This statement was originally published on hrw.org on 30 June 2020.
Police in Moscow detained 40 people last weekend for holding peaceful protests in solidarity with a young woman who is facing up to six years in prison for running a feminist blog.
On June 9, authorities in Komsomolsk-on-Amur, in Russia’s far east, officially charged Yulia Tsvetkova with “pornography dissemination.” Tsvetkova runs a social media group that features artwork depicting vulvas, celebrating female bodies, and protesting taboos around female anatomy and menstruation. Tsvetkova was put under house arrest in November 2019 and released in March – subject to a travel ban – pending investigation. Her indictment three months later has sparked a vigorous campaign defending her, including protests, and social media flash mobs that has gained significant media support.
On June 27, the national day of youth in Russia, over 50 media outlets organized a “Media Strike for Yulia,” demanding Tsvetkova’s prosecution be stopped. Writers, journalists, actors, influencers, and bloggers published posts under the hashtag #forYulia (#заЮлю) and #FreeJuliaTsvetkova (#СвободуЮлииЦветковой). Close to 233,000 people signed an online petition calling on authorities to drop the case against her.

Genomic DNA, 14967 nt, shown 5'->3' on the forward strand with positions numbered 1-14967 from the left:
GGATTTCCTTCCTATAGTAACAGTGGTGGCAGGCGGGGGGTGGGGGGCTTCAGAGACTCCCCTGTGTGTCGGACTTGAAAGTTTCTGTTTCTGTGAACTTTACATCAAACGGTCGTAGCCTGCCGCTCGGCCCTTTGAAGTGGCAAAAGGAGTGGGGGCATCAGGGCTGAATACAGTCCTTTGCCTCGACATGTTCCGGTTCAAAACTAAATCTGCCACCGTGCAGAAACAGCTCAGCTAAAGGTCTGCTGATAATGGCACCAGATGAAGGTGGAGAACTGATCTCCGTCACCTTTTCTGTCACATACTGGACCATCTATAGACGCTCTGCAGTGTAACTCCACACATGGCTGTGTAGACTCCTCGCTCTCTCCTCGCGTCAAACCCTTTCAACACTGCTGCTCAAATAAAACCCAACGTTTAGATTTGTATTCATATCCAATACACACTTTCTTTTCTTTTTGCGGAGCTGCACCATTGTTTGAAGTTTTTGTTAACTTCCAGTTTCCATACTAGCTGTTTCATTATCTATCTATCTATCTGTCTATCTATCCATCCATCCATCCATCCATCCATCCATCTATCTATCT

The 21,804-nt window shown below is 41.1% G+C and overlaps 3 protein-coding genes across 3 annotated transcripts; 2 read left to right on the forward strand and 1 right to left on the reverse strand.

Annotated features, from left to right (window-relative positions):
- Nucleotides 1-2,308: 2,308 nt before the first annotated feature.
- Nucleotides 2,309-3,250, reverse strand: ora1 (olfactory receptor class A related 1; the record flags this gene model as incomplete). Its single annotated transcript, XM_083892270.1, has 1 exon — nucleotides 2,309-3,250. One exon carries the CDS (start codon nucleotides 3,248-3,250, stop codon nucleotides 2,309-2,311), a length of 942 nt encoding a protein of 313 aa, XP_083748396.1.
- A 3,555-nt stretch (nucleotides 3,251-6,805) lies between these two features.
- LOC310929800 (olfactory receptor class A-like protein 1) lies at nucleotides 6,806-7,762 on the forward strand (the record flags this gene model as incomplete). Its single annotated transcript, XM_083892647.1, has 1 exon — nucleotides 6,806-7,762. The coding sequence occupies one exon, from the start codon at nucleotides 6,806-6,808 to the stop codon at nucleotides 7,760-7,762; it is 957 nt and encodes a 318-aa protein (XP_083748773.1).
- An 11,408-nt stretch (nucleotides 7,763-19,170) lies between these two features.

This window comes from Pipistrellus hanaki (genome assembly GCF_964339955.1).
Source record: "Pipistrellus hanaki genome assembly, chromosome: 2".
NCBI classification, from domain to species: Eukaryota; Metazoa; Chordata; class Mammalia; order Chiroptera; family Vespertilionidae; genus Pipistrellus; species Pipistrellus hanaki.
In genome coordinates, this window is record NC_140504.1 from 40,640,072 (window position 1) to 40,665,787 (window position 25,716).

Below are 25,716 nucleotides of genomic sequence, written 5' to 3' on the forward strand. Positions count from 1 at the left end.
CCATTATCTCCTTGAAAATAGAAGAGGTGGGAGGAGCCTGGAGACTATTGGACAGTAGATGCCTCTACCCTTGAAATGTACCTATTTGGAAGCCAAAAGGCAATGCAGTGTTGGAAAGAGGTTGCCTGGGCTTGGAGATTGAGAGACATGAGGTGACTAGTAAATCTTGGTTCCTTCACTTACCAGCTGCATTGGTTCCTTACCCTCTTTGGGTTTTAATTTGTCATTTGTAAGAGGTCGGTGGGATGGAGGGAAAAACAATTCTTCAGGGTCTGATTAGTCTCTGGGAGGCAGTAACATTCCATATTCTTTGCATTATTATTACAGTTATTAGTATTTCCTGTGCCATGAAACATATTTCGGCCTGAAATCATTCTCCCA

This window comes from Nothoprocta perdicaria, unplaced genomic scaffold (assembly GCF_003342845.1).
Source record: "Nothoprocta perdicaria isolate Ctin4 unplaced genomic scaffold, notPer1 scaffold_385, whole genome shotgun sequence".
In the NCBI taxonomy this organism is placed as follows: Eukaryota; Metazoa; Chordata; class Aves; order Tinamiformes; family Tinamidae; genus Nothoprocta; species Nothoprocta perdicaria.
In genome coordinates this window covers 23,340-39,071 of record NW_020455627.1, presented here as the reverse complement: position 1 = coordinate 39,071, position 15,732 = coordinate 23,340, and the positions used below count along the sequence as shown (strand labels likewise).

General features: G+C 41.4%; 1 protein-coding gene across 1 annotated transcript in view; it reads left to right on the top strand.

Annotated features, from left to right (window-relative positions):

As a part of the campaign, activists in central Moscow held single person pickets. Law enforcement officers approached people waiting their turn to picket, carrying rolled up posters proclaiming [the] “Female body is not pornography” and “Free Yulia Tsvetkova” and dragged them into police vans. OVD-info, a Russian group that provides legal aid to victims of arbitrary arrests, reported that police detained at least 40 people, charging most of them with violations of public gatherings regulations, including the ban on mass events introduced in March in response to the Covid-19 pandemic.
According to Russia’s law on public gatherings, there is no requirement to notify authorities before holding a solitary picket. Russian ombudswoman Tatyana Moskalkova told the Council of Europe Human Rights Commissioner this month that single protests should not be viewed as mass gatherings, even during the Covid-19 pandemic.
Tsvetkova’s only crime is to be a free thinker. She is paying far too high a price for being a feminist and a lesbian, gay, bisexual, and transgender (LGBT) rights activist and exercising her right to artistic expression guaranteed by Russia’s own Constitution and international human rights law. Instead of punishing her supporters, Russian authorities should immediately drop all charges against her.
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Source: MEDIA FEED